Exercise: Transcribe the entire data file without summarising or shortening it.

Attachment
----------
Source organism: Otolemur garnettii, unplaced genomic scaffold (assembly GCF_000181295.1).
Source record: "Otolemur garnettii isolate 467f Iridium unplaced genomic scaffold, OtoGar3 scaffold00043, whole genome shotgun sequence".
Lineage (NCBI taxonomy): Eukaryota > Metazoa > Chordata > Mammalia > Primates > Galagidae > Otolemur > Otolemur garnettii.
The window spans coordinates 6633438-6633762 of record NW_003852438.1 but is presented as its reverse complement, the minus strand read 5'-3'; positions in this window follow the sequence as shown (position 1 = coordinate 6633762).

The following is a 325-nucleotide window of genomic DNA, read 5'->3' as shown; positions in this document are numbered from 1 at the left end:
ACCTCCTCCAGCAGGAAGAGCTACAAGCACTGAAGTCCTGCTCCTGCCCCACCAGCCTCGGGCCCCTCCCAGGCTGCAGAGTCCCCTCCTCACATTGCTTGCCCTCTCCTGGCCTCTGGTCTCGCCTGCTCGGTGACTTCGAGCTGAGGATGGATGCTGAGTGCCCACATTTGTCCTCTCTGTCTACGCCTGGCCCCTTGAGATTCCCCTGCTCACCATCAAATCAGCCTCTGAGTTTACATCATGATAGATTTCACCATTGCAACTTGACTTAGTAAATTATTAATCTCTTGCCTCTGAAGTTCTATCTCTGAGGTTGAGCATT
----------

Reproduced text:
Source organism: Otolemur garnettii, unplaced genomic scaffold (assembly GCF_000181295.1).
Source record: "Otolemur garnettii isolate 467f Iridium unplaced genomic scaffold, OtoGar3 scaffold00043, whole genome shotgun sequence".
Lineage (NCBI taxonomy): Eukaryota > Metazoa > Chordata > Mammalia > Primates > Galagidae > Otolemur > Otolemur garnettii.
The window spans coordinates 6633438-6633762 of record NW_003852438.1 but is presented as its reverse complement, the minus strand read 5'-3'; positions in this window follow the sequence as shown (position 1 = coordinate 6633762).

The following is a 325-nucleotide window of genomic DNA, read 5'->3' as shown; positions in this document are numbered from 1 at the left end:
ACCTCCTCCAGCAGGAAGAGCTACAAGCACTGAAGTCCTGCTCCTGCCCCACCAGCCTCGGGCCCCTCCCAGGCTGCAGAGTCCCCTCCTCACATTGCTTGCCCTCTCCTGGCCTCTGGTCTCGCCTGCTCGGTGACTTCGAGCTGAGGATGGATGCTGAGTGCCCACATTTGTCCTCTCTGTCTACGCCTGGCCCCTTGAGATTCCCCTGCTCACCATCAAATCAGCCTCTGAGTTTACATCATGATAGATTTCACCATTGCAACTTGACTTAGTAAATTATTAATCTCTTGCCTCTGAAGTTCTATCTCTGAGGTTGAGCATT